The Network

for LGBT Tobacco Control

A Gay Librarian from Puerto Rico in Dallas, Texas trying to Create Change

I arrived to Dallas in the afternoon of Tuesday, February 2 sponsored by the National LGBT Tobacco Control Network to participate with 2,000 other LGBT folks in this invigorating conference.  Coming to 50 degree weather was not necessarily the best environment for a Puerto Rican that lives just three blocks from the beach, but this is an opportunity that I had to take advantage of.  No doubt the layers of clothing have kept me warm to network, learn, and participate in what I expected to be a growing and development opportunity for someone that works independently as a Consultant.  I am excited to share my experiences and observations as a gay Latino man that sees information as power.  As a Librarian, and via this opportunity to blog, I want to share my interests and perspectives on how to transfer all the knowledge from research, government, and large institutions I will be gathering during this conference to the community level, where the need is the most and where the action is needed to actually make a difference.

It all started with Finding our Kin Folk: People of Color Organizing Institute for New Activists on Wednesday, February 3rd.  At 39 yo, I still considered myself “new” on the role of activism and organizing.  This day-long institute allowed me to explore issues and realities of people of color (refers to African Americans, Asian Americans/Pacific Islanders, Latinos, Native American/Alaska Natives and other non-white racial/ethnic groups) with other 30 participants, 26 of them, like me, were participating for the first time at Creating Change.  The institute began with individual introductions of participants and expressing the gender they identified with.  Do you prefer male or female pronouns?  It was really clear to me the intersection and realities of LGBT folks.  Pronouns do not define us as LGBT people.  We define the pronoun that we want to be identified with.  From the start that was an eye-opening experience.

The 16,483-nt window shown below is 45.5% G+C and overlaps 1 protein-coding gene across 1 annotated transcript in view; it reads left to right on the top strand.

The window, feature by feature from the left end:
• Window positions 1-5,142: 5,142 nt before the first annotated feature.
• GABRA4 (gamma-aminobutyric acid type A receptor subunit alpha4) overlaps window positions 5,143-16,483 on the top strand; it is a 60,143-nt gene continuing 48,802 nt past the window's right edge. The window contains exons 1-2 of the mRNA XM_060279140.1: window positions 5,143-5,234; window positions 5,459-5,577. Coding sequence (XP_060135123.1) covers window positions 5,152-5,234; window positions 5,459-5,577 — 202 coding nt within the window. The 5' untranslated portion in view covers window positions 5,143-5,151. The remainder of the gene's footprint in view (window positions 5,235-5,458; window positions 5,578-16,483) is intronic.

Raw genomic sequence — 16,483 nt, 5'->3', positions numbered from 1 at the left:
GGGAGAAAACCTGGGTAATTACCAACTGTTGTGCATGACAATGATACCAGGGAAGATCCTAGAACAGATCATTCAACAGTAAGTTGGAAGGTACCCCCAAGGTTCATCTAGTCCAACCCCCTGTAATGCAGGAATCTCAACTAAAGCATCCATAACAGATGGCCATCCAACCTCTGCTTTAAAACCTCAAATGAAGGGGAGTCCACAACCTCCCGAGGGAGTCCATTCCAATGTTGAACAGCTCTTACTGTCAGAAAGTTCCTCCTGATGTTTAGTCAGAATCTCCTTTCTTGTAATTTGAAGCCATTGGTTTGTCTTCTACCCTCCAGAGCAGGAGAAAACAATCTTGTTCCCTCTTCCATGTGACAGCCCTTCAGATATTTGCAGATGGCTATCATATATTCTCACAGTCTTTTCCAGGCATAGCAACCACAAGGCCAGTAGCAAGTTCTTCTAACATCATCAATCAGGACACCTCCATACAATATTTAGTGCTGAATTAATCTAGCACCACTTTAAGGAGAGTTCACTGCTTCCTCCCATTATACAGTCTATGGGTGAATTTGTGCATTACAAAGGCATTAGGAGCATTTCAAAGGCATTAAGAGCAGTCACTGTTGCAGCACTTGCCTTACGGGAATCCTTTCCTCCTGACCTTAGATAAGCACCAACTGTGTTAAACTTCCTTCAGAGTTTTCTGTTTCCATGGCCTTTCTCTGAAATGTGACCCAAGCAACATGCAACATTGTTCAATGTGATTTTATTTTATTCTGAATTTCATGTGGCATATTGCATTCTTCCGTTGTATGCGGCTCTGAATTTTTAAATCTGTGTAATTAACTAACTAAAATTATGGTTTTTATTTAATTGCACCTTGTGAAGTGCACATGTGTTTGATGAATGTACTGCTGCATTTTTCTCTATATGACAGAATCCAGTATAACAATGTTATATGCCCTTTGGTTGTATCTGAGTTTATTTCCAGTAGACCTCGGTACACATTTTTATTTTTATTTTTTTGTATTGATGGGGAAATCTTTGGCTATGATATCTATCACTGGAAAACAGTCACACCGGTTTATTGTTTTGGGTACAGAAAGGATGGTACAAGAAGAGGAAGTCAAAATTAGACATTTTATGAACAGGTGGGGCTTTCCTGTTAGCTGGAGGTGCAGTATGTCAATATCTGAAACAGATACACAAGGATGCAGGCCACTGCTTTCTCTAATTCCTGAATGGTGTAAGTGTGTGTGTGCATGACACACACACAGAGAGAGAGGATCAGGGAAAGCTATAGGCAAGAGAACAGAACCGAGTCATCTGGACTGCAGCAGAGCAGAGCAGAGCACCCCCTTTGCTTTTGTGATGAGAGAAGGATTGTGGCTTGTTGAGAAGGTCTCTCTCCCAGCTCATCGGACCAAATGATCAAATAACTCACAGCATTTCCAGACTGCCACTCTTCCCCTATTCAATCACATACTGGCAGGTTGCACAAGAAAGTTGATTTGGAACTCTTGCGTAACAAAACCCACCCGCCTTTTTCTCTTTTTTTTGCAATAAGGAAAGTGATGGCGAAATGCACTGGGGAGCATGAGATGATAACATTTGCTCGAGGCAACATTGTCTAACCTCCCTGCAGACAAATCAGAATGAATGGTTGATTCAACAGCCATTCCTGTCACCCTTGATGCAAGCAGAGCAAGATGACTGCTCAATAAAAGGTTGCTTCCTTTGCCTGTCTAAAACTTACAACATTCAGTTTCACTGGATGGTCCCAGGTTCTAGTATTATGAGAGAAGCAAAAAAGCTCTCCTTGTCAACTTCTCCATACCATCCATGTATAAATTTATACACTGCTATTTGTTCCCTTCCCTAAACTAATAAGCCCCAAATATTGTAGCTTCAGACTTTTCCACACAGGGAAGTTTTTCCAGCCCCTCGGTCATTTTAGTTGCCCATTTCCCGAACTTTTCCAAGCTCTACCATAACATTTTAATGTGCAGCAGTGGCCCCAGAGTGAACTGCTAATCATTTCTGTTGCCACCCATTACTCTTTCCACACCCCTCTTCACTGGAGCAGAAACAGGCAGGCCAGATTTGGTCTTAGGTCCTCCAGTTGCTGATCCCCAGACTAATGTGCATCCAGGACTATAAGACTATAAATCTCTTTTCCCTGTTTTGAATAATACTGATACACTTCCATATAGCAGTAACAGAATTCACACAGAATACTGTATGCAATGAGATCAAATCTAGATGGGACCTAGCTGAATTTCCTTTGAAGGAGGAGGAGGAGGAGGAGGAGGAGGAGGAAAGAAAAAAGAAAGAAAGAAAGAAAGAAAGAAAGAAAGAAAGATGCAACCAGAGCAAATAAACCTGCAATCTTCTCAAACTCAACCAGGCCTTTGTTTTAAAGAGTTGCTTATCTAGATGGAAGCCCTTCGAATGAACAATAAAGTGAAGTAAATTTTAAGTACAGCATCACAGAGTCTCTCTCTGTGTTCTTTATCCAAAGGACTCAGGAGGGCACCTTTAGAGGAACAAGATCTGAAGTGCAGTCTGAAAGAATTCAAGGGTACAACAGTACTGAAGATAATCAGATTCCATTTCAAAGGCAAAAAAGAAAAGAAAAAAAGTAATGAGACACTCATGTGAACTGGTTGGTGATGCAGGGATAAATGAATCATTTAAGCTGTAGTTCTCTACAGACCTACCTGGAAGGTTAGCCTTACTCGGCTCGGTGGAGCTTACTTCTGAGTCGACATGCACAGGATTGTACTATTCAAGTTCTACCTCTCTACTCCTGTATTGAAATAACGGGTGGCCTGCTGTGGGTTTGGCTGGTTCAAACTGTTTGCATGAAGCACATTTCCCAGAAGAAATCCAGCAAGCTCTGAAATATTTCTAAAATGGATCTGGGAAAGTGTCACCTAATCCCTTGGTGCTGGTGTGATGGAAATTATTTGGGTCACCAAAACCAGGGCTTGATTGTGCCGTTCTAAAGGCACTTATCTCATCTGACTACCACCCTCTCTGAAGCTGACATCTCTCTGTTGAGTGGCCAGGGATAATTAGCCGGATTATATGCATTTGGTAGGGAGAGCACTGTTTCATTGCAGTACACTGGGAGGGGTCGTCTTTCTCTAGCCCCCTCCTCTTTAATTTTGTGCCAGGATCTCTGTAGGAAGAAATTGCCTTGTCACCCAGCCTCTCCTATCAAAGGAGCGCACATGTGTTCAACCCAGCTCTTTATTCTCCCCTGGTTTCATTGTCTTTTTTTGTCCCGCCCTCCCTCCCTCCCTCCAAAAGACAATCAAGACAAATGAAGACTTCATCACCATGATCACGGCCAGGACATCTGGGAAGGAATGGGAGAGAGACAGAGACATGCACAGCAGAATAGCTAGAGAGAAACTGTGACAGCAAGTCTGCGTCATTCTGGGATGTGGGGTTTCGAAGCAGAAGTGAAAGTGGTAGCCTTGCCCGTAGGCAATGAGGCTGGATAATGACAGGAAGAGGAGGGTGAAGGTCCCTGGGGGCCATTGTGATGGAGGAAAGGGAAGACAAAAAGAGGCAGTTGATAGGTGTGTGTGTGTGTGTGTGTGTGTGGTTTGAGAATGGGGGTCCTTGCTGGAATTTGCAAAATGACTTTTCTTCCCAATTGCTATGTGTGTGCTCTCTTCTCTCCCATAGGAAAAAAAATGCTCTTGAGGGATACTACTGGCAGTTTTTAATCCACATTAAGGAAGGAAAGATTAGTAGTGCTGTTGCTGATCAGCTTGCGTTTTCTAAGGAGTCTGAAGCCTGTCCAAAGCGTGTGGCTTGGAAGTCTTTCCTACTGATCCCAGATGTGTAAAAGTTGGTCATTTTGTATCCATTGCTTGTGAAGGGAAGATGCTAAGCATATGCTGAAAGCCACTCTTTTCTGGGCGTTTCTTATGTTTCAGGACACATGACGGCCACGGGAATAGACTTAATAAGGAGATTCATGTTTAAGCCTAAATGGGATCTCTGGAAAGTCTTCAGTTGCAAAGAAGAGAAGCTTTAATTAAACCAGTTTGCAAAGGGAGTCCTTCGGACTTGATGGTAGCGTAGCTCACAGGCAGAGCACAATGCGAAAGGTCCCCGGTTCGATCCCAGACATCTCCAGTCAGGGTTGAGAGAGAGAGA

We also discussed the recently signed Matthew Shepard and James Byrd Hate Crimes Prevention Act, which made me think of Jorge S. Lopez Mercado, a young man fromPuerto Rico that was recently murdered in the mountain town of Cayey.  If it wasn’t for this newly enacted federal law, the local authorities in the Island would have made us believe that he asked for it for being dressed as a woman.  We saw a video on the realities of welfare, homelessness, and job discrimination issues among the LGBT community of New York City, and another video by Sista II Sista demanding no more violence against women.  Both videos presented the realities of LGBT people of color and the struggles that grassroots’ level groups endure to protect the wellbeing of my community.  At the end of this long-day institute, we merged with another session of intermediate level activists to share our interests and experiences via active scenarios of oppressive moments.  After presenting the live performances, we strategize on ways to interrupt these difficult situations and support the oppressed individual.  The interactions and the discussion made me ponder about my self-defined role as an Activist Librarian.  What does this mean to my work?  How do others perceive my work?  But at the end, a few people reminded me that librarians as a community have always been activists and agenda movers for a long long time.


February 5, 2010 - Posted by | Creating Change 2010, Puerto Rico

1 Comment »

  1. Loved the post.Thank you for sharing it.

    Comment by Stone | February 6, 2010 | Reply

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